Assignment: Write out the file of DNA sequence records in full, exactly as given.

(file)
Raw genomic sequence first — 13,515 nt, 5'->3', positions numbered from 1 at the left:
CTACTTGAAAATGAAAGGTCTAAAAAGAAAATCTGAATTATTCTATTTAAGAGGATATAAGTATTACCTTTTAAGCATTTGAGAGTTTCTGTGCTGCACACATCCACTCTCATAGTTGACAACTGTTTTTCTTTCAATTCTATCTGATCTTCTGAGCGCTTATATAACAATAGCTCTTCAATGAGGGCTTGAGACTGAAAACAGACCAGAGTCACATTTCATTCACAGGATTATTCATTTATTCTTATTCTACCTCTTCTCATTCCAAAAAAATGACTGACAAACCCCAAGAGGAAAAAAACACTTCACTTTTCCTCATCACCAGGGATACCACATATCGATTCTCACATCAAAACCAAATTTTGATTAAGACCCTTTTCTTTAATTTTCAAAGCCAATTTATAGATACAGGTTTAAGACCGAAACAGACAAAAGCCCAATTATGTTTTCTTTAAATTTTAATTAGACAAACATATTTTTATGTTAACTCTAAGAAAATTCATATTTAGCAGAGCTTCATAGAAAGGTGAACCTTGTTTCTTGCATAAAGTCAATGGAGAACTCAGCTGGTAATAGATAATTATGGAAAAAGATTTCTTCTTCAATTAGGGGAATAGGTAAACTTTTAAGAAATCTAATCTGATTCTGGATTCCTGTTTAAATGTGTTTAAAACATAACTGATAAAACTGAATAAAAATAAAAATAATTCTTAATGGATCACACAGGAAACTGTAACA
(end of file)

Raw genomic sequence first — 13,515 nt, 5'->3', positions numbered from 1 at the left:
CTACTTGAAAATGAAAGGTCTAAAAAGAAAATCTGAATTATTCTATTTAAGAGGATATAAGTATTACCTTTTAAGCATTTGAGAGTTTCTGTGCTGCACACATCCACTCTCATAGTTGACAACTGTTTTTCTTTCAATTCTATCTGATCTTCTGAGCGCTTATATAACAATAGCTCTTCAATGAGGGCTTGAGACTGAAAACAGACCAGAGTCACATTTCATTCACAGGATTATTCATTTATTCTTATTCTACCTCTTCTCATTCCAAAAAAATGACTGACAAACCCCAAGAGGAAAAAAACACTTCACTTTTCCTCATCACCAGGGATACCACATATCGATTCTCACATCAAAACCAAATTTTGATTAAGACCCTTTTCTTTAATTTTCAAAGCCAATTTATAGATACAGGTTTAAGACCGAAACAGACAAAAGCCCAATTATGTTTTCTTTAAATTTTAATTAGACAAACATATTTTTATGTTAACTCTAAGAAAATTCATATTTAGCAGAGCTTCATAGAAAGGTGAACCTTGTTTCTTGCATAAAGTCAATGGAGAACTCAGCTGGTAATAGATAATTATGGAAAAAGATTTCTTCTTCAATTAGGGGAATAGGTAAACTTTTAAGAAATCTAATCTGATTCTGGATTCCTGTTTAAATGTGTTTAAAACATAACTGATAAAACTGAATAAAAATAAAAATAATTCTTAATGGATCACACAGGAAACTGTAACA